Why does spicy food taste spicy

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Salt, chilies and pepper are the most common spices used in cooking. While some get heartburn from spicy foods, others cannot imagine meals without a certain “fire”. What makes food spicy and is spicy food healthy?

Where does the sharpness come from?

There are numerous spices that get their spiciness from different substances, such as

  • Capsaicin in chilli
  • Piperine in pepper
  • Mustard oil in merettich and mustard
  • Allicin in garlic
  • Gingerol in ginger

Chilies in particular are used more and more often in German kitchens to season dishes. Even chocolate is refined with it. The chilli varieties differ in color, size, aroma and heat.
So-called capsaicinoids are responsible for the spiciness of the chillies. This also includes capsaicin, which makes up two thirds to three quarters of the total capsaicinoid content.
Capsaicin stimulates the nerves in the oral mucosa, which are responsible for the perception of heat and pain stimuli. So sharpness is not a type of taste, like salty, sweet, bitter, sour or umami, but a pain reaction.

Sharpness can be measured

The heat of chillies or chilli products can be determined using the Scoville unit (Scoville Heat Units, SHU). The Scoville unit indicates how many milliliters of water you need to dilute the concentration so that it just tastes hot. For example, to neutralize 1 milliliter of Tabasco sauce (4,500 SHU) you need 4.5 liters of water. By determining the capsaicin content, the spiciness can now also be measured analytically (1 mg capsaicin / kg = 16.1 SHU).

Table 1: Degree of severity according to Scoville

Scoville [SHU]


0 - 10

Sweet peppers

100 - 500

Hot peppers

2.500 - 8.500

Tabasco sauce

100.000 - 250.000  

Habanero chilli

2 million

commercial pepper spray

16 million

pure capsaicin

Is Spicy Food Healthy?

Capsaicin works in a variety of ways. The pain stimulus releases endorphins. That's why chilli and other hot spices are said to make you happy. At the same time, the capsaicin leads to hot flashes and perspiration. It is assumed that people in warm regions make conscious use of this effect. By sweating, the body temperature is lowered and the body cools down. In Mexico and Thailand, between 25-200 mg of capsaicinoids are ingested daily through the consumption of chillies. In Central Europe, on the other hand, the average intake is only 1.5 mg per day. The antibacterial effect of capsaicin has another positive effect on the storage of food in warm countries. The development of microorganisms is inhibited.
In addition, capsaicin stimulates gastric motor skills and increases gastric juice secretion. This is how it stimulates digestion. High-fat foods can be digested better due to the increased gastric juice production. The flow of saliva is also stimulated by spicy food, which can have a positive effect on dental health. The vasodilator effect of capsaicin leads to improved blood circulation, including the mucous membranes, which also sensitizes the taste sensation.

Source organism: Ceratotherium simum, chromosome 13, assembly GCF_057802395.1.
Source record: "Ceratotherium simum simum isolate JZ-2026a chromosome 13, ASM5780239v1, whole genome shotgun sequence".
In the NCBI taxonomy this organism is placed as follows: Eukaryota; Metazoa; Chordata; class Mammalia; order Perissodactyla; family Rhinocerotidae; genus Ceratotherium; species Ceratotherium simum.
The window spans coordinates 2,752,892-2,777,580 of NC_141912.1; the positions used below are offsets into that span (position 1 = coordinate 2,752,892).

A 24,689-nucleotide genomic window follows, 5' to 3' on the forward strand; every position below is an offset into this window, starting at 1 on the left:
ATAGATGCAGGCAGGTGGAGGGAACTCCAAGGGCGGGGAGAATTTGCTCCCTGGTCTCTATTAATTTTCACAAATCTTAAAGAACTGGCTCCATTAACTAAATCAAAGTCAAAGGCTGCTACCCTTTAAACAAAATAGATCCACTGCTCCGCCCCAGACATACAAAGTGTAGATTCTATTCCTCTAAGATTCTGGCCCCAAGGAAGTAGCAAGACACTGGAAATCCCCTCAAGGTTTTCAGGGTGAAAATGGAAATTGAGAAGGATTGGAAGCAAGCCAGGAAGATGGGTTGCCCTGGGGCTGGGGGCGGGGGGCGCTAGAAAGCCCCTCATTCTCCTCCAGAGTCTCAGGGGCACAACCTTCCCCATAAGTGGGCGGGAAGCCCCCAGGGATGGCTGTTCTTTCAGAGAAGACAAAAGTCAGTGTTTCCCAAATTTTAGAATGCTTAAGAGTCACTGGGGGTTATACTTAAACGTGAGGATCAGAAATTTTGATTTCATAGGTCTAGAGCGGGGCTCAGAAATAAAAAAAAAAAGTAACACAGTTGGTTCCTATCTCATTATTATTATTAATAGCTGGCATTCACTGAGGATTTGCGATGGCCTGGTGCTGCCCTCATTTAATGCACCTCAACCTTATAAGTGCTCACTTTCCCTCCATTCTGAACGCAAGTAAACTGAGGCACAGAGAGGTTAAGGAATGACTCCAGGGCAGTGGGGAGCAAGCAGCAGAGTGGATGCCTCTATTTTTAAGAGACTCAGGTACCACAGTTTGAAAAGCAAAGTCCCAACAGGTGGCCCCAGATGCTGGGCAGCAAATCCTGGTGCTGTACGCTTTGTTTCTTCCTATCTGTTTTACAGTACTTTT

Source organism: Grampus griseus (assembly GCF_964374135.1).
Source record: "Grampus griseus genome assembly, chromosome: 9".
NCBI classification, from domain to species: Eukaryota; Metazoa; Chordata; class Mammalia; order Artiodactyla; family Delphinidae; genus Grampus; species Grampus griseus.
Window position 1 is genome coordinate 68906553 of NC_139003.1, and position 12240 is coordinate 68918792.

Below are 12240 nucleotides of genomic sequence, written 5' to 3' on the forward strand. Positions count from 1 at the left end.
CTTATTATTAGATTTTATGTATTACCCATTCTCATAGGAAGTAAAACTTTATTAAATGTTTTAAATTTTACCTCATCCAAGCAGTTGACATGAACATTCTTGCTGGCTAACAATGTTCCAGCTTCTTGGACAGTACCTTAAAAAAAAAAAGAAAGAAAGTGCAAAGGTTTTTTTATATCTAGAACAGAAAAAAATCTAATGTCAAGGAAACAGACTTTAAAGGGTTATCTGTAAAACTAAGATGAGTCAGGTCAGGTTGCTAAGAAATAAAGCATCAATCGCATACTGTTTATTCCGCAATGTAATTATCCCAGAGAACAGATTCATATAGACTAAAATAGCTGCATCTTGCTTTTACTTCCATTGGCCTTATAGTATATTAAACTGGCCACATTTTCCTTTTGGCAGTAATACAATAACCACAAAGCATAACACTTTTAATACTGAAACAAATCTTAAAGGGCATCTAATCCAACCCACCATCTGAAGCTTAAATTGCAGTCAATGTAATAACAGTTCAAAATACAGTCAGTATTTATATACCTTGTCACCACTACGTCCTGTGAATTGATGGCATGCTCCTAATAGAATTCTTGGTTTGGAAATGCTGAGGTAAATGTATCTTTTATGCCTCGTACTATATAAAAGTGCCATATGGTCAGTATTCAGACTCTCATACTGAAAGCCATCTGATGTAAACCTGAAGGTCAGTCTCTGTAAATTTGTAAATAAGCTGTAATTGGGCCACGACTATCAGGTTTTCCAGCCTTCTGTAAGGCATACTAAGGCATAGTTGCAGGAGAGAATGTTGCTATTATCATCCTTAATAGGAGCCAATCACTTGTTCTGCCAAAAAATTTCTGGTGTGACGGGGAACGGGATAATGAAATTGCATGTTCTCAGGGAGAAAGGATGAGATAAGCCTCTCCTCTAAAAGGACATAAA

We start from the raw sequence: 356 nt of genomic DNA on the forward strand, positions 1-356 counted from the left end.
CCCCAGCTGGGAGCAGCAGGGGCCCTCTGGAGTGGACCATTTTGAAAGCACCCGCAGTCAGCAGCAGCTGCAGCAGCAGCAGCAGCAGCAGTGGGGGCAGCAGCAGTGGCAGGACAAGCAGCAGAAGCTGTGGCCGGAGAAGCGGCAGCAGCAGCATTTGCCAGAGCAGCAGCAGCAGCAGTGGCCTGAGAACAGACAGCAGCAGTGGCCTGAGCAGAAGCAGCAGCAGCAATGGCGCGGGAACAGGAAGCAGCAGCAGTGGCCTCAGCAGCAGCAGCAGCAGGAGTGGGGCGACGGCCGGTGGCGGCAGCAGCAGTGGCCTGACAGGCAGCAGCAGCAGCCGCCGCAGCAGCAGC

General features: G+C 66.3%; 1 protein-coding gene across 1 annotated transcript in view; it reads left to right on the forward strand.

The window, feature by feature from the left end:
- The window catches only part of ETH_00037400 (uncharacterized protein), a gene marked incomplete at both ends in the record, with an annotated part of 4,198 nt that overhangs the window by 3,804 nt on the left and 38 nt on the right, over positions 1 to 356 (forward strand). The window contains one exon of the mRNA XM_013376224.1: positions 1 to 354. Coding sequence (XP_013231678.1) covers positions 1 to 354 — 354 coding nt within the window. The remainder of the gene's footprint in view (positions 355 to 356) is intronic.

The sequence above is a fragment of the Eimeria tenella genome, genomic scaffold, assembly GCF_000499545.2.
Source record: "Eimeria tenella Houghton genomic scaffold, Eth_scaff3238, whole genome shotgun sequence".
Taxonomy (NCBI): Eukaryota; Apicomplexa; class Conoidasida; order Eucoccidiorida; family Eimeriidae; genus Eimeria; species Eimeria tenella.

In moderation for a sensitive stomach

Especially people with a sensitive stomach should be careful with spicy foods. This can result in stomach pain or diarrhea. Heartburn can be aggravated by the stimulating effect of gastric juice production. There may be a link between the consumption of very spicy foods and cancer of the upper digestive organs. Long-term consumption of very spicy food has been linked to esophageal cancer.

Be careful with extra hot chilli sauces and extracts

Spicy to very spicy dishes from traditional African or Asian cuisine are unfamiliar to Central Europeans, but occasional consumption does not harm your health. Excessive consumption of chilli preparations and chillies can, however, lead to health problems (nausea, irritation of the mucous membranes, vomiting, high blood pressure) and be life-threatening. Children in particular are very sensitive to chilli products. The Federal Institute for Risk Assessment therefore advises consumers against consuming unusually large quantities of extremely hot chilli sauces and chilli fruits.

Safe handling of the "agitators"

  • Use spicy spices in moderation. After all, the food should still be edible.
  • When using chillies and chilli products, always approach the heat slowly.
  • Capsaicinoids irritate the eyes! You should therefore wash your hands or wear gloves after handling chillies.
  • Capsaicin is fat soluble. Milk or milk products or starchy foods (rice, bread) in combination with edible oil or fats help with burning pain.

Author: Ann-Katrin Hillenbrand
Image author: Friederike Wöhrlin


March 03/19